Friday, December 24, 2010

Was Sid Caesar supposed to play the Coach on CHEERS?

Christmas Eve. The night where the family gathers together around the computer and reads Friday questions. The holiday tradition continues.

Brian Phillips is first:

Did Sid Caesar turn down "Cheers"?

No, but CHEERS did turn down Sid Caesar. I wasn’t at the meeting, but this is what I was told. Sid had a sit-down with the Charles Brothers to discuss possibly playing the Coach. Caesar spent the time ripping the script. Needless to say, that was his last meeting.

Around the same time, I had had a similar experience with Sid. I was hosting a radio talk show and he was a guest. He was surly to me and the callers. So the callers stopped calling. What a long grueling hour that was. And so disappointing because Sid Caesar was such an idol of mine.

In fairness, it came out later that Sid had a drinking problem during that period, which explains his less than stellar behavior. I think if he met the Charles Brothers or did my radio show today it would be a whole different experience.

He remains one of my idols.

Gary asks:

Ok, Ken, I just saw a Becker episode that you directed - Toast - I think it was called. I'm sure you've been asked about the orange many times, but not by me and not recently. For those who don't know...Liz goes to Becker's apt. and he offers her "something." He opens the fridge and we can see (from left to right) one orange and 3 beers. The camera goes back to Liz, then back to the fridge. The orange is gone. Becker removes 2 beers and as he turns, it appears that the orange is on the far right hand side of the fridge. Is that a prank you play w/the audience, a little self-entertainment?

Wow, you are a perceptive viewer. No, what you saw is just a matching problem from take to take. Those happen. This sometimes becomes a big question in editing. Do you use the take that has the best performance or the take where there’s not a mis-match? Most of the time, unless the mis-match is really obvious and jarring, we’ll opt for the performance take.

In the show David and I wrote the first year of FRASIER where Lilith returns, the final scene is in a hotel room. Room service breakfast is delivered. As Frasier and Lilith eat they play out the scene. In some shots the cover is over the eggs, in others it’s not. Watch it. You’ll see. But I bet you’ve seen the scene before, maybe numerous times, and you never noticed that before.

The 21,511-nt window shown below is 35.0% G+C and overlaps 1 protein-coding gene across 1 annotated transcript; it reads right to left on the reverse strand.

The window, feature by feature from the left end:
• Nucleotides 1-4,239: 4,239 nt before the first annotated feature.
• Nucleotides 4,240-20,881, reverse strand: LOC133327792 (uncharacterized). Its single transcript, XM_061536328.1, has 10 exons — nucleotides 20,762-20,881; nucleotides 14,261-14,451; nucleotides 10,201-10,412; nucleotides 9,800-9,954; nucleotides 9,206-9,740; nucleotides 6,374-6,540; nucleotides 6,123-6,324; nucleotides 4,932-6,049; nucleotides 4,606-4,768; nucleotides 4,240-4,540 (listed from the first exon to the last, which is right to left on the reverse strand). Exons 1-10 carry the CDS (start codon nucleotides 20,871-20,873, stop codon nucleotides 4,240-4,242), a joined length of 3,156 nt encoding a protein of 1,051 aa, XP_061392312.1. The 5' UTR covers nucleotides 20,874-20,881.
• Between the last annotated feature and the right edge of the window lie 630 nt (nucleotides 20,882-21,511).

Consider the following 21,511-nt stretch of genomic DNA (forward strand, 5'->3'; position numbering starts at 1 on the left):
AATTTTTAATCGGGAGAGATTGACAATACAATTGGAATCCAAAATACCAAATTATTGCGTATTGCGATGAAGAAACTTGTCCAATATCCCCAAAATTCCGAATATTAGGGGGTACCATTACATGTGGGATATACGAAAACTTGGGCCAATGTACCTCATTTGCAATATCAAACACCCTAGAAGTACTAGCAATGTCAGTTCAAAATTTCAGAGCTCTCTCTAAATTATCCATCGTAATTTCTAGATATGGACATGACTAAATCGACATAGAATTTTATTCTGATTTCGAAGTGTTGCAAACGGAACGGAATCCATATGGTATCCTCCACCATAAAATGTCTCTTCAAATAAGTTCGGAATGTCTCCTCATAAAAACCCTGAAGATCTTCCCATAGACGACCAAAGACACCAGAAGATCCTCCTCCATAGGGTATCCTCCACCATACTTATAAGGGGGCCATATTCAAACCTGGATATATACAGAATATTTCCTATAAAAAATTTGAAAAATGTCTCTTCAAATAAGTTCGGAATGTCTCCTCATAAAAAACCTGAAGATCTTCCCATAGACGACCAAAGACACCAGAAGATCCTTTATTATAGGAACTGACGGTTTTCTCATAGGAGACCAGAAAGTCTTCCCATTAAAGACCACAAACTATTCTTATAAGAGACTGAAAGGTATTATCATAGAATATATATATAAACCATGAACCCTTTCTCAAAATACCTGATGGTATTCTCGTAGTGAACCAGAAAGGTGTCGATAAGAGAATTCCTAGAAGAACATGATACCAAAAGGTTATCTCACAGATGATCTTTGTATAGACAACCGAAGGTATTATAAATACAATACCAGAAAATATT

We always try as best we can to have things match, and there is a script supervisor on the set who is supposed to catch everything but they’re only human. Re the BECKER, my guess is she couldn’t see inside the refrigerator from her angle.

The script supervisor is also supposed to keep track that the dialogue is spoken exactly as written and that the actors are all on their correct marks. I don’t know how they do it. They’re amazing.

From Carson:

When a sitcom does a two-parter or an hour long episode, do you shoot all in one night. Or do you split it up over two weeks? And are these usually the result of a network request?

Depends on the show and how ambitious the two-parter is. On CHEERS and FRASIER we generally shot both parts in one night. On ALMOST PERFECT we shot a two-parter in two weeks with a week’s hiatus in the middle (so we could write part two).

Studios and networks greatly prefer you do them over one week. It saves a lot of money – two-for-one crew expenses.

TAXI did a two-parter over no weeks. How did they do this? It was a wrap around episode. The cab company supposedly went under so everyone had to get another job. Each actor had an individual scene showing his new job. After each filming they shot one of these scenes. Then they shot the scene where they all came together to share their stories. Pretty clever, huh?

On CHEERS we did something similar when Shelley Long was pregnant. We took advantage of that period before she was showing to shoot scenes of her and Frasier in Europe. Those were shot after episodes and inserted into shows later in the season when Shelley could no longer hide her “motherly way”.

What’s your question?

Okay, you can open your presents now.


Matt said...

A follow-up question about the "how did we handle drinking on CHEERS" post: